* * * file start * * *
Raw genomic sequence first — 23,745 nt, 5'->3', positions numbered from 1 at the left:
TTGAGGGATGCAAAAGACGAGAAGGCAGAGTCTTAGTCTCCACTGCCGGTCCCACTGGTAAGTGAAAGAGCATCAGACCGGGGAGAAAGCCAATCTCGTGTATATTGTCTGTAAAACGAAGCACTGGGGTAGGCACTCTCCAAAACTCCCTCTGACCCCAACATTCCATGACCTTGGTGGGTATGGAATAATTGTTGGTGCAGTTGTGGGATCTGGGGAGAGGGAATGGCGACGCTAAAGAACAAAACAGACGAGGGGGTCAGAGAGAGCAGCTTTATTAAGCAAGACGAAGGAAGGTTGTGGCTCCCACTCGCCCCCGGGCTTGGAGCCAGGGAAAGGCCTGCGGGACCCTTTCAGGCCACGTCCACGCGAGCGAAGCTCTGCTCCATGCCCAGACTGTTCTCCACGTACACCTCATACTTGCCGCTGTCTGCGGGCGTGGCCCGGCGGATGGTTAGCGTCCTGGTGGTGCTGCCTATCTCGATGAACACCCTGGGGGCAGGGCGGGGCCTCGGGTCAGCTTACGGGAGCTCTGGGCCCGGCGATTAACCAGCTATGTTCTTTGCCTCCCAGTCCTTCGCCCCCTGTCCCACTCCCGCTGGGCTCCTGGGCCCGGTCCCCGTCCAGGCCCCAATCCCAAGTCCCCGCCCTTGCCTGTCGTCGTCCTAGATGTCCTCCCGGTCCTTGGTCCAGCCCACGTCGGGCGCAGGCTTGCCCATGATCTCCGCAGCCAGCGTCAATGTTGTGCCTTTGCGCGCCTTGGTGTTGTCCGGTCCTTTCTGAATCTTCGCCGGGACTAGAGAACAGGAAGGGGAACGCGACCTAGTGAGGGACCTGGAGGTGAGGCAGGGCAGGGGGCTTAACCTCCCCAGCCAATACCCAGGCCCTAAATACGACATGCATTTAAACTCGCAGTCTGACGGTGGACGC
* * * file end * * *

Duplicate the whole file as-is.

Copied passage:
Raw genomic sequence first — 23,745 nt, 5'->3', positions numbered from 1 at the left:
TTGAGGGATGCAAAAGACGAGAAGGCAGAGTCTTAGTCTCCACTGCCGGTCCCACTGGTAAGTGAAAGAGCATCAGACCGGGGAGAAAGCCAATCTCGTGTATATTGTCTGTAAAACGAAGCACTGGGGTAGGCACTCTCCAAAACTCCCTCTGACCCCAACATTCCATGACCTTGGTGGGTATGGAATAATTGTTGGTGCAGTTGTGGGATCTGGGGAGAGGGAATGGCGACGCTAAAGAACAAAACAGACGAGGGGGTCAGAGAGAGCAGCTTTATTAAGCAAGACGAAGGAAGGTTGTGGCTCCCACTCGCCCCCGGGCTTGGAGCCAGGGAAAGGCCTGCGGGACCCTTTCAGGCCACGTCCACGCGAGCGAAGCTCTGCTCCATGCCCAGACTGTTCTCCACGTACACCTCATACTTGCCGCTGTCTGCGGGCGTGGCCCGGCGGATGGTTAGCGTCCTGGTGGTGCTGCCTATCTCGATGAACACCCTGGGGGCAGGGCGGGGCCTCGGGTCAGCTTACGGGAGCTCTGGGCCCGGCGATTAACCAGCTATGTTCTTTGCCTCCCAGTCCTTCGCCCCCTGTCCCACTCCCGCTGGGCTCCTGGGCCCGGTCCCCGTCCAGGCCCCAATCCCAAGTCCCCGCCCTTGCCTGTCGTCGTCCTAGATGTCCTCCCGGTCCTTGGTCCAGCCCACGTCGGGCGCAGGCTTGCCCATGATCTCCGCAGCCAGCGTCAATGTTGTGCCTTTGCGCGCCTTGGTGTTGTCCGGTCCTTTCTGAATCTTCGCCGGGACTAGAGAACAGGAAGGGGAACGCGACCTAGTGAGGGACCTGGAGGTGAGGCAGGGCAGGGGGCTTAACCTCCCCAGCCAATACCCAGGCCCTAAATACGACATGCATTTAAACTCGCAGTCTGACGGTGGACGC